Back in 2013, Team Kompas came to Amsterdam to do a spot of freelance work. We commuted from the far west to the south-east every day. It would take about an hour to make the trip, and whilst that’s nothing exceptional if you’re based in a big city like London or Paris, it’s a relative expedition for locals of the big village that is Amsterdam, who hop on their bikes and go door to door in 25 minutes or less.
When our temporary co-workers would enquire about where we were staying, many an eyebrow would raise in shock at the kind of distances we were covering each day. Now we’re fully-fledged residents we see their point. The passing of time has realigned our perception of distance and indeed, 60 minutes to get anywhere now seems almost inhumane.
But it had its advantages. For instance, while we were trekking from one corner of the city to another, we were using the number 12 tram to wiggle our way through some interesting areas of the city. It gave us the opportunity to soak up some details and get orientated. Some obviously memorable things spring to mind, like passing the striking Stedelijk Museum with its bathtub canopy, for the first time.
Meanwhile, some landmarks are slightly stranger tidbits to recall, such as the shoe shop with the terrible kerning on its sign. But once seen, it just couldn’t be ignored. Team Kompas’ new HQ is actually equidistant from the museum and the shoe shop, so I can confirm that the shoe shop and its signage are still present.
The third kind of landmark memory we have from that visit is the one that just catches the eye in amongst the wonderful and the weird. These are places like The Seafood Bar which when looking back, are maybe a point of reference to something familiar-looking and desirable in an unfamiliar place. They’re a bit of a sweet spot between the extremes.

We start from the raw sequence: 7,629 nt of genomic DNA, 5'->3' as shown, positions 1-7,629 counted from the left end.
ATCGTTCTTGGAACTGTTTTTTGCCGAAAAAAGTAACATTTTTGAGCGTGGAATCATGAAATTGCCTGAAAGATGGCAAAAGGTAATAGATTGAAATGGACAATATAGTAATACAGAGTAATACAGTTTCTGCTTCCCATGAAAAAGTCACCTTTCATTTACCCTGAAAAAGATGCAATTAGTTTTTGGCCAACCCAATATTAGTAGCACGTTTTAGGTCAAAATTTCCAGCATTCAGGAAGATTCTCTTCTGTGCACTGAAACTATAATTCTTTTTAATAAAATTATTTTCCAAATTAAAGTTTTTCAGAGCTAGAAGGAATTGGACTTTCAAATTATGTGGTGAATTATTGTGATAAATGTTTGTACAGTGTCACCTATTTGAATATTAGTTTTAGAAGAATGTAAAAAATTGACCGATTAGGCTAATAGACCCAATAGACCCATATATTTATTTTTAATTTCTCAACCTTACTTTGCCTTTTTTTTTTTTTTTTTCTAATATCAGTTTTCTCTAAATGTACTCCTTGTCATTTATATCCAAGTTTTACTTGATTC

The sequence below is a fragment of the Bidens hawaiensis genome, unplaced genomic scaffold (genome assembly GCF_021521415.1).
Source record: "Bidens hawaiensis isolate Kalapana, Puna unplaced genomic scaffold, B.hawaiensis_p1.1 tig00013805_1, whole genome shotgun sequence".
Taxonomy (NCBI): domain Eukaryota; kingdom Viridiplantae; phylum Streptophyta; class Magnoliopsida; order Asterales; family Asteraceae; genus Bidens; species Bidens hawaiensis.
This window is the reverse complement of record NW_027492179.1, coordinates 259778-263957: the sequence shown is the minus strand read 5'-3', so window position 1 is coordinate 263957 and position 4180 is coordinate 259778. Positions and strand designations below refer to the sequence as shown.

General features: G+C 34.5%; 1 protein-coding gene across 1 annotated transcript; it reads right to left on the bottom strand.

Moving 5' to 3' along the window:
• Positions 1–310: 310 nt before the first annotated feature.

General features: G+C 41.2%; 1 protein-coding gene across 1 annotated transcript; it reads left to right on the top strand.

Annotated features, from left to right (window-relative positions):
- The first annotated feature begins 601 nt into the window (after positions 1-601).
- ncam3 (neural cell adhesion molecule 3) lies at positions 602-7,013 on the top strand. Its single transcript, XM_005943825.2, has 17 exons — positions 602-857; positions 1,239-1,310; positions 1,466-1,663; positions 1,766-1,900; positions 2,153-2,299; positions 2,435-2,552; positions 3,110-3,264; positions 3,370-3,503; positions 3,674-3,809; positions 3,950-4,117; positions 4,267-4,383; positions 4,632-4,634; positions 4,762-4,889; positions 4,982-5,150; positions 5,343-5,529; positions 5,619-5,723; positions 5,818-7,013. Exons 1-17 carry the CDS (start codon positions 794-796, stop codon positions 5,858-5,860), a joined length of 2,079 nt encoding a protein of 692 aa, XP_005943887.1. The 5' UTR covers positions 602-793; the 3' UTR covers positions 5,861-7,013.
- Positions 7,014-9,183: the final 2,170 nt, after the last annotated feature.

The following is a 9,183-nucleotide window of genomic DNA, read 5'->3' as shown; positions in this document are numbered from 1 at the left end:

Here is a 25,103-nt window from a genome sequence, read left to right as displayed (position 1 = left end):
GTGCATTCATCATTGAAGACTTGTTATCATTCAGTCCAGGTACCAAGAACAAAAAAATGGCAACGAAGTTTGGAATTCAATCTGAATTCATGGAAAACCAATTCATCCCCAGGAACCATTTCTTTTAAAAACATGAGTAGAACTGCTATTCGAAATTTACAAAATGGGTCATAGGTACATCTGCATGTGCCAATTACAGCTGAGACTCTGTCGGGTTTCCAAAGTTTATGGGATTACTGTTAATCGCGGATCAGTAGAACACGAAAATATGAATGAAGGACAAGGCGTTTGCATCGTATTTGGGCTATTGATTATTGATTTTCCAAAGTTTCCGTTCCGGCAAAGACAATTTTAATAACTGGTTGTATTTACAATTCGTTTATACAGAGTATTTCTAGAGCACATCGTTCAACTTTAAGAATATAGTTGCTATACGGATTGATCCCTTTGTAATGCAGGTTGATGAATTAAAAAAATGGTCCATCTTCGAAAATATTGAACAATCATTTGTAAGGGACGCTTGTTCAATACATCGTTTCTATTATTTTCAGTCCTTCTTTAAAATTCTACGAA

It’s marble tabletops, industrial lighting and gleaming white subway tiles were so inviting – even from the tram window 10 meters away – that we really craved the opportunity to eat there before flying back to london. We did get the opportunity to eat there but amazingly, it took close to two years to get around to it. And to this date we’ve still not actually sat down at the Van Baerlestraat restaurant we would pass whilst sat on that tram.
We have, however, enjoyed several delicious dinners at the brand’s second restaurant on Spui and at its newest ‘fast food’ concept The Seafood Market in de Pijp. The latter offers a more casual experience, accommodating walk-ins but not encouraging you to necessarily stick around.
The idea is to take a seat at the high tables, order at the bar and then pop off to whatever engagement you have next. It still has the marble tables, subway tiles and industrial lighting, but it’s designed to be an elegant way to eat high-quality, quickly. It’s a welcome concept (especially as it’s also in our neighbourhood!) and it works.
The other two branches are traditional restaurants. Book a table (really you must, walk-ins are almost impossible to win thanks to TSB’s reputation) and enjoy an elegant evening in classy, bustling surroundings. The waiters buzz about in crisp white aprons and the food is prepared freshly by chefs in the open kitchen pass. The produce itself is laid out before you as you walk the length of the restaurant on the way to your table and en route you can admire the abundance of lobster, oysters and king crab, arranged for maximum visual impact on chipped ice atop even more white marble.
Needless to say, the menu is geared up to seafood lovers but there’s a ton of choice regardless of how adventurous your fishy tastes may be. If you’re seeking opulence, choose a fruit de mer, or stick with a traditional fish and chips if it’s comfort food you crave. If its the sweet spot between the extremes you seek, then something from the griddle section of the menu will probably be for you.
So it might have taken a long time to get to The Seafood Bar, but the combination of good food and chic character has made it a great destination to toast some special moments with friends. A baby, a marriage and a new home have all been celebrated over TSB’s oysters and bubbles and we’re excitedly searching to find the next excuse to go back.
|Specialities||Erm, that’ll be the seafood|
|Booking||For the restaurants, absolutely. But you can walk in to the de Pijp branch|
|Groups||Up to five is no problem, but call the restaurant for anything larger||
The Seafood Bar – Van Baerlestraat
The Seafood Bar – Spui
The Seafood Market – Ferdinand Bolstraat